>On Friday afternoon, Husband had a meeting in Boston. Since I most unhappily remain unemployed, I hopped with him into Fred the Red, our semi-trusty PT Cruiser, and motored up. We already planned to go to Massachusetts on Saturday morning to spend the weekend with Alex Elliot's family (her son's 6th birthday party is on Sunday), so it was just easier to go up with him and make an extra night of it.

When we returned to the hotel after dinner,* the street was blocked off, cops wandered around in neon safety vests, and crowds gathered along the curb. Husband and I speculated that this had something to do with Sen. Kennedy's funeral. A cop verified our suspicions, and we went into the hotel.

In the lobby, some SWAT-type team finished checking in and the strapping men hoisted their large black bags onto their backs. I asked the concierge what was going on.

"Well, there's a senator, Ted Kennedy..."

"Yes, he died," I interrupted. "I know that the funeral is this weekend. But what's going on here?"

"Oh, there's a dignitary staying here, but we don't know who it is."
A couple in their early 60s the gift shop were convinced it was Barack Obama. Husband tried to explain that if Obama was here, there would be Secret Service everywhere and metal detectors. I pointed out that there were not snipers on surrounding buildings. The cashier ignored our logic. "It's Obama! I know it!"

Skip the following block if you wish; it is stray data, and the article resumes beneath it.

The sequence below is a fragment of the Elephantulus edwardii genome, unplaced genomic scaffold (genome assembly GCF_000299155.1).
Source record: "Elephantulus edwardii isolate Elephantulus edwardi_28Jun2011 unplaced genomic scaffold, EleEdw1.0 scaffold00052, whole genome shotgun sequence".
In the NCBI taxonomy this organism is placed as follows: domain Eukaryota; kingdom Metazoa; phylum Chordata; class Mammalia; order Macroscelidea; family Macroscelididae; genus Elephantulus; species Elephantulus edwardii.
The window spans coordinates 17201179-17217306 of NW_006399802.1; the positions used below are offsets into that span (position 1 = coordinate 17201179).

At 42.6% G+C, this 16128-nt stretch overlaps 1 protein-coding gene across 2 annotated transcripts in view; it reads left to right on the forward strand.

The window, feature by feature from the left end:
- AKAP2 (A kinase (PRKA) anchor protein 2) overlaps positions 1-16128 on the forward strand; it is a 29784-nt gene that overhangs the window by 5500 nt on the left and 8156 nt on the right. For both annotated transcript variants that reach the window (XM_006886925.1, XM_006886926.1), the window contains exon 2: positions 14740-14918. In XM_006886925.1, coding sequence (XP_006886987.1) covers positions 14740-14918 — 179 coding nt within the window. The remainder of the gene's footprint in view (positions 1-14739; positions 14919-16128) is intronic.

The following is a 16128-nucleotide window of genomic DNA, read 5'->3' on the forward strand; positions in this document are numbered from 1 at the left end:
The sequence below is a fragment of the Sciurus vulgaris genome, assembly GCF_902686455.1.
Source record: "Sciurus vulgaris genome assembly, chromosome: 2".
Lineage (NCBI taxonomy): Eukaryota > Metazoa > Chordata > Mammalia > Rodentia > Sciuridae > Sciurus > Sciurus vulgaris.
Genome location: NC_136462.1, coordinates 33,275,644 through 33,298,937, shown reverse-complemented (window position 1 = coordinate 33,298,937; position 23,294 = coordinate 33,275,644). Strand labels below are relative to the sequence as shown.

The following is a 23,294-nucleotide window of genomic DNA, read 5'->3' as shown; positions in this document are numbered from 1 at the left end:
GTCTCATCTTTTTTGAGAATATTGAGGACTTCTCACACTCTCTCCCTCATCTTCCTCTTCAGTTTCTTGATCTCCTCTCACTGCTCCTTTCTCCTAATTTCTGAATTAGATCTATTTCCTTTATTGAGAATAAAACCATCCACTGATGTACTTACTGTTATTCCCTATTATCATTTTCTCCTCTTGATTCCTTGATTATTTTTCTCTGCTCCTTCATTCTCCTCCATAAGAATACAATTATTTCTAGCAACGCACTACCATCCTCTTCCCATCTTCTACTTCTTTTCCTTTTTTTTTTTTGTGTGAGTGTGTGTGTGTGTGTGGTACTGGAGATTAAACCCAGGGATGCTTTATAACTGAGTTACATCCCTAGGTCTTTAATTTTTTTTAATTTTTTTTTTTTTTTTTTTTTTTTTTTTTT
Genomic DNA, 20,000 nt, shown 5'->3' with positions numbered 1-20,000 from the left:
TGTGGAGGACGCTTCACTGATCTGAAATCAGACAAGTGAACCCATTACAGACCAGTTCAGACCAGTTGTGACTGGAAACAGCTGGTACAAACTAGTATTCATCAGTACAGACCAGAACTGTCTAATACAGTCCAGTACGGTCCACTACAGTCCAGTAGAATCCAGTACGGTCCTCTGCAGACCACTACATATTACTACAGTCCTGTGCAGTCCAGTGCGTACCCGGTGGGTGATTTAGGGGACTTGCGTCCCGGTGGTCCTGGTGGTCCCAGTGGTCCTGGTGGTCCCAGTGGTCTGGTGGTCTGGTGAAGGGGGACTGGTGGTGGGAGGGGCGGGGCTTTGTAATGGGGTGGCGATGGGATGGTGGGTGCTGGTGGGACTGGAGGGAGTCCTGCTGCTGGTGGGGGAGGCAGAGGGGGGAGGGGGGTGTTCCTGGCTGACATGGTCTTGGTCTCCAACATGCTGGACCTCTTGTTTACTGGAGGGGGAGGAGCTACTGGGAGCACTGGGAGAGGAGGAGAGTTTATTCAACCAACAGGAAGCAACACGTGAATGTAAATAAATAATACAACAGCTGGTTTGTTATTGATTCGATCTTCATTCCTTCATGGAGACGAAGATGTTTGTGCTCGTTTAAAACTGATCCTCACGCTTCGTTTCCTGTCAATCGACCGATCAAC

A letter slipped under the door of our hotel room noted that, "We have a dignitary staying in the hotel for the next two nights, and as such have extensive security measures in place in the hotel as well as the area surrounding the building outside... but the front entrance to the hotel will still be open for drive in traffic."

Who could it be?**

*Which, incidentally, leads me to an important question: I ordered a lobster salad on brioche, and when it arrived, it was on bread. I thought brioche had to be a roll or bun (and I'm 90% sure that the menu said "brioche roll"), so I asked the waiter if they ran out of brioche. "No, this is brioche bread," he replied. It was certainly thick and buttery, but I spent the rest of the evening convinced that it was toasted buttered white bread and that the staff was laughing at me. I looked up brioche, and it said it can be baked in a loaf. But I wonder if it would look different than any other kind of toasted bread?

**"It might be a prince from Seychelles," Husband decided. He cracks me up.